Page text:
Keep Kentucky Kids Safe

Based out of the Kentucky Attorney General’s Office, Keep Kentucky Kids Safe partners travel to middle and high schools across Kentucky to warn kids about the devastating consequences of prescription drug abuse and heroin. It also urges parents to lock-up and monitor all prescriptions in the home.


KIDS NOW Plus helps expectant Kentucky mothers who are at risk for using alcohol, tobacco, and other drugs to reduce harm to their children from their substance use during and after pregnancy.

Oxford House

Oxford House is Kentucky’s Group Home Loan Program helps to support those who are in recovery from alcohol and substance abuse. It provides for groups of 6-12 individuals in recovery to apply for a low-interest loan for up to $4,000 to help acquire rental property and turn on utilities.

Women’s Substance Abuse Services

The Division of Behavioral Health contracts with regional community mental health centers across Kentucky to provide substance abuse treatment services. Services include detox, outpatient, intensive outpatient, residential and transitional.

Recovery Kentucky

Recovery Kentucky was created to help Kentuckians recover from substance abuse, which often leads to chronic homelessness. It helps people recover from addiction and help them gain control of their lives to eventually reside in permanent housing.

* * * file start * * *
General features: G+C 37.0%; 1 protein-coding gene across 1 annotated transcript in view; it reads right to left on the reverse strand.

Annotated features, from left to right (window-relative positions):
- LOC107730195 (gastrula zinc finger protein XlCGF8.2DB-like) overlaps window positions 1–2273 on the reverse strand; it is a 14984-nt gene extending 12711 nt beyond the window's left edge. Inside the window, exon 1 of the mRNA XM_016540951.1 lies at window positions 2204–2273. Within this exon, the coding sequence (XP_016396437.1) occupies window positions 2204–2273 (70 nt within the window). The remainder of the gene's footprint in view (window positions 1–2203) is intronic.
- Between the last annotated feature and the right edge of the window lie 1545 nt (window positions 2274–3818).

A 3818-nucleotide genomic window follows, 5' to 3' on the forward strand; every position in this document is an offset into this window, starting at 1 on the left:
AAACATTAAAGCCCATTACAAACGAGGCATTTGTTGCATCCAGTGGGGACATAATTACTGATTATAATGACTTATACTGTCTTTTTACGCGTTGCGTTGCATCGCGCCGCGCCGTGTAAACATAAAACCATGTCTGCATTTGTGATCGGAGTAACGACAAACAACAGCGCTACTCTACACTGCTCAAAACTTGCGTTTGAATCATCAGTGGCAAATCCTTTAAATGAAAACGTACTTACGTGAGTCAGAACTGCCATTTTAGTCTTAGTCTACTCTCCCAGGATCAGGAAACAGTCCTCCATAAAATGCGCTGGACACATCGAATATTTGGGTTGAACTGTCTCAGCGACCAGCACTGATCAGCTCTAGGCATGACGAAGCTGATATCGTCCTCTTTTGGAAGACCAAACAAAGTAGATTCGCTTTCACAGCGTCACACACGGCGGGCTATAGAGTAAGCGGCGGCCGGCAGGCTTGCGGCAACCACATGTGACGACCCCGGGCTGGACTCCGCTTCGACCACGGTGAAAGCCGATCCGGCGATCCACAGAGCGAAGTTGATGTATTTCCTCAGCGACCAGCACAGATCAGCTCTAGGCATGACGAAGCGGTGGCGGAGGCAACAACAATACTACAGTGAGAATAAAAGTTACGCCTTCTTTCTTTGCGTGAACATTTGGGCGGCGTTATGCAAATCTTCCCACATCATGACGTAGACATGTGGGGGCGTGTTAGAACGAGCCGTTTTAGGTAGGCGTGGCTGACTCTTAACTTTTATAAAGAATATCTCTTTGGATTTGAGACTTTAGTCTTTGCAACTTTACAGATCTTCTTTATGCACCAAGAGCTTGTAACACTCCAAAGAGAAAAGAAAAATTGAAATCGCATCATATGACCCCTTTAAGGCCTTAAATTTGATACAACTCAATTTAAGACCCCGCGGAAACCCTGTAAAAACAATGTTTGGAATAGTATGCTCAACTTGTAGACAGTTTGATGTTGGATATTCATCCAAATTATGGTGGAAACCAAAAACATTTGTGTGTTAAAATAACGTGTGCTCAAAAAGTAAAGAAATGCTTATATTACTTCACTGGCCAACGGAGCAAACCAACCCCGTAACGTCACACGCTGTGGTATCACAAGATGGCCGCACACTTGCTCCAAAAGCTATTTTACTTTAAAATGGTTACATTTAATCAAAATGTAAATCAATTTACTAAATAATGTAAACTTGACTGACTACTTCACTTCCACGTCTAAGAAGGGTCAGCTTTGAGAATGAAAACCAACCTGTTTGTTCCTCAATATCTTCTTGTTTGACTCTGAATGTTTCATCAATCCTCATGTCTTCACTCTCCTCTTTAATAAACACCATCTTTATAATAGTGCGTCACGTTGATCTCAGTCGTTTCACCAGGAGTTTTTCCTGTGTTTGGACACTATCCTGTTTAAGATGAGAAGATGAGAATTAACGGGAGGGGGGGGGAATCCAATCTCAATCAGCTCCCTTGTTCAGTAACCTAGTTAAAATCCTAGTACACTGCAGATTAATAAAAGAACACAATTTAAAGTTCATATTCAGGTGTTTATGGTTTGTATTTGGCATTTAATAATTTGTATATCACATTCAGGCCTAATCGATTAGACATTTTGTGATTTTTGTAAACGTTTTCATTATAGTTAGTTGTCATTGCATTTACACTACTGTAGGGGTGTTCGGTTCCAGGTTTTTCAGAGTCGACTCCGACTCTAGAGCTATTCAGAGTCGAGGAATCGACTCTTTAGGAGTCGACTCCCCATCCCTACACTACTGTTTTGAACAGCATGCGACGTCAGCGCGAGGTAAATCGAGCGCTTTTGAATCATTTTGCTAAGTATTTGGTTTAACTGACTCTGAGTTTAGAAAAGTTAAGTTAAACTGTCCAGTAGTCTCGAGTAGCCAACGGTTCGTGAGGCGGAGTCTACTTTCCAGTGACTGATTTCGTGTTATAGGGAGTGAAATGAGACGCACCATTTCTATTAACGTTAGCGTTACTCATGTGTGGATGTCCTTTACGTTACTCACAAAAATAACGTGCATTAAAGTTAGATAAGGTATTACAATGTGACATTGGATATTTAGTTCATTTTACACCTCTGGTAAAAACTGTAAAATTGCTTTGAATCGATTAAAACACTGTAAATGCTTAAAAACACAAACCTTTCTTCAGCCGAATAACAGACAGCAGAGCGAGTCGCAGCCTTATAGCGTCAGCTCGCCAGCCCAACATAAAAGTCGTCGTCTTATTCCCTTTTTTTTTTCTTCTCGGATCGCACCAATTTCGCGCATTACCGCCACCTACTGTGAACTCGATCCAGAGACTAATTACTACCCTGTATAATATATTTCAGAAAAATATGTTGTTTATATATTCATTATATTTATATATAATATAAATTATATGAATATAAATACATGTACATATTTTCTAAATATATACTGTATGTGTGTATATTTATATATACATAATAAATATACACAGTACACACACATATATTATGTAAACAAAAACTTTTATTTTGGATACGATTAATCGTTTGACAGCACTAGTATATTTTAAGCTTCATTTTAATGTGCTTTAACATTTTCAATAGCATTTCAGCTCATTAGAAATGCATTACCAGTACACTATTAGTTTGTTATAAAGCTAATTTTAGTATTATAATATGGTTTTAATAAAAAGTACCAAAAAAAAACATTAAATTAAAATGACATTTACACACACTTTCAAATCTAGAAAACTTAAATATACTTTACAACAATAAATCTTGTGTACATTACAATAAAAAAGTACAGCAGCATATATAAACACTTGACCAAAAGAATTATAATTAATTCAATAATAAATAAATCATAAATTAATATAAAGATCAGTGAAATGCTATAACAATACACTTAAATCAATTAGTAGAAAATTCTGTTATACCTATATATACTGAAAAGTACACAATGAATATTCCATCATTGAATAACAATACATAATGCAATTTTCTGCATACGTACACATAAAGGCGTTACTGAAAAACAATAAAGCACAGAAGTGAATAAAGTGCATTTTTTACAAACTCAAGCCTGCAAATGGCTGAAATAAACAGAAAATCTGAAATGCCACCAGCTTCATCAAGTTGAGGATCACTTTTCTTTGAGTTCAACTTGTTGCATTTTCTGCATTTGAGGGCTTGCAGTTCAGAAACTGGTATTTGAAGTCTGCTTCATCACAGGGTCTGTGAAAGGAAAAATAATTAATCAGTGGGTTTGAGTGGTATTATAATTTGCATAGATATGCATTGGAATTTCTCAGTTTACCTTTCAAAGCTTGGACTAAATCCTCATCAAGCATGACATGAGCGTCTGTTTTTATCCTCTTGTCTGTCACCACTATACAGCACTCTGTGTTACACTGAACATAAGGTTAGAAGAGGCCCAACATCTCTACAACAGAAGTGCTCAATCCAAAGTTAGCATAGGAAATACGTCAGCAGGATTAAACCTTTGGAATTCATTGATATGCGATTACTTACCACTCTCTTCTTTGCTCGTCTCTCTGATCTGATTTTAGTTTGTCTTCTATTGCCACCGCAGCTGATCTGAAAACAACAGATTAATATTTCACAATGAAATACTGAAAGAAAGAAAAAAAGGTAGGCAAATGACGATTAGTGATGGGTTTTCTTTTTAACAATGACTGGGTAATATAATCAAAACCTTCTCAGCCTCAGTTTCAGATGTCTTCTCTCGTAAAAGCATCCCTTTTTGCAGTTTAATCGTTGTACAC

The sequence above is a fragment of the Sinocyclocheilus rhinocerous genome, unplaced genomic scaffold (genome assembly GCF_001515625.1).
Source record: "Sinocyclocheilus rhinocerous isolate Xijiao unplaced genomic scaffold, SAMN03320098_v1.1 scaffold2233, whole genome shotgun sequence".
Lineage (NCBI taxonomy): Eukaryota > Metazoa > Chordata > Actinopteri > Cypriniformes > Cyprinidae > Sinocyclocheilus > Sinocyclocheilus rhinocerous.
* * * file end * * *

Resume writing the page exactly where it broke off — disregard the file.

If you want to get involved in the DEA 360 Strategy you can start by educating yourself on the prescription opioid and heroin epidemic, and then share what you have learned with your family, friends, community, neighbors, etc.

Join a coalition or volunteer with a partnering organization. 

Start a coalition in your community.

Properly dispose of prescription drugs. 

If you have prescription drugs that have expired or you no longer need you can deposit them into prescription drop-off boxes located in your community

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United States Drug Enforcement Administration DEA.gov is an official site of the U.S. Department of Justice